Throughout your career, you have done a wonderful job of keeping your finger on the pulse of true innovation and it appears you do this (in part) by joining groups, organizations and associations that are focused on innovation in our category. Can you share with us some of the roles you have outside of the day-to-day at AmeriCo. Group? 

When I started at Wolverine Worldwide the new CEO, Brendan Hoffman asked me a simple question: If you’re my Innovation Lead, why are you working on digital projects if I already have an IT department ? To which I answered, ‘Because nothing isn’t digital now’. That was six months into Covid and however unlikely the expectation – delivered – was that in the face of IT and ERP overload, that my team would massively deliver on ‘the stuff that goes on shoes’  but ALSO that we still needed to deliver the digital future that IT was too overloaded to execute on: half a dozen fully shoppable virtual showrooms for Merrell, Sperry and Saucony, stuffed with thousands of 3D Assets that could then be used along the value chain, from 3D DPC to VTO, and monetize the digital transformation initiative. While indeed my time at Google helped shaped my digital-first view and my product agnosticism, projects delivered like this have made me understand the urgent need to deliver, for brands and consumers, these expected solutions, and I am inspired and even awed by the explosion of new AI accelerated solutions both in and around our industry, and in society, being developed that we learn about at future-forward events like CES, NRF, SXSW, and The Lead.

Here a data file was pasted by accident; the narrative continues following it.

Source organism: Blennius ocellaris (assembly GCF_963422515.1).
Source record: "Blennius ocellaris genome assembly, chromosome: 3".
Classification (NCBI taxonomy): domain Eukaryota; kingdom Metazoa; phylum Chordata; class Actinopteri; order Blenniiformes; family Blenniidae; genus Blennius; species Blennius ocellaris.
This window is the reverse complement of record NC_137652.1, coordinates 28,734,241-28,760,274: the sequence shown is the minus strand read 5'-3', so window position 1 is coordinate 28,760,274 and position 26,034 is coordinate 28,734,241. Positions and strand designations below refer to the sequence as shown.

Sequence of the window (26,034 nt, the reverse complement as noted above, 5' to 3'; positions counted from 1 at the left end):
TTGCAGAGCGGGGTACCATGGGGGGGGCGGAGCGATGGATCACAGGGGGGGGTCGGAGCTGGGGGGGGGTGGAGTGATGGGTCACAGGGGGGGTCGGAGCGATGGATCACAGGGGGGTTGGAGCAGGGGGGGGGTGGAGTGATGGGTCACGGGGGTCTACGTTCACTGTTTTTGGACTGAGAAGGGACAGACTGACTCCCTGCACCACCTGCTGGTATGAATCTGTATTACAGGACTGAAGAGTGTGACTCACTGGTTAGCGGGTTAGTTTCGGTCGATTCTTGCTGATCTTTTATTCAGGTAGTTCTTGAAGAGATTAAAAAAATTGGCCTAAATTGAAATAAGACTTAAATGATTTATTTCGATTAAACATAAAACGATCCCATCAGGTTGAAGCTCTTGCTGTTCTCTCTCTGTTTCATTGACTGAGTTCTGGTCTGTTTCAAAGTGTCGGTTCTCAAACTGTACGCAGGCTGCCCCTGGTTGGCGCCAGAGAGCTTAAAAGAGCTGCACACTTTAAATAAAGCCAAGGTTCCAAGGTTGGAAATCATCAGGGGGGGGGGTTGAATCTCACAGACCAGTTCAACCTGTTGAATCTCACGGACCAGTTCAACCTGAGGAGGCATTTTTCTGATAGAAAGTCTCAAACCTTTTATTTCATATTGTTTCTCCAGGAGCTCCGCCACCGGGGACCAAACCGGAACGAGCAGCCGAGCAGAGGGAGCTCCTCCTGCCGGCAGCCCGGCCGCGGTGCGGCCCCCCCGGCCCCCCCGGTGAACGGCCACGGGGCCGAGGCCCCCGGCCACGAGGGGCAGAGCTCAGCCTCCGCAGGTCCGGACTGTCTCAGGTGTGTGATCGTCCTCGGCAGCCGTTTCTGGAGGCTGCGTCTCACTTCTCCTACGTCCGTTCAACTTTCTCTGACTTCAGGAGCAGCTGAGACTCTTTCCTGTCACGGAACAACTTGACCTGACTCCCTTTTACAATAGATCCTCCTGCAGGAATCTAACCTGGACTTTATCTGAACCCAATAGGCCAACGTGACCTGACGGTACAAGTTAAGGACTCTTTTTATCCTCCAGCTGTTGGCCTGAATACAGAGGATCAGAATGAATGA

At The Lead Summit in July, you’re speaking about the latest regulations that could impact AI technology, as well as the most impactful AI apps for brands. Can you share your thoughts on this topic?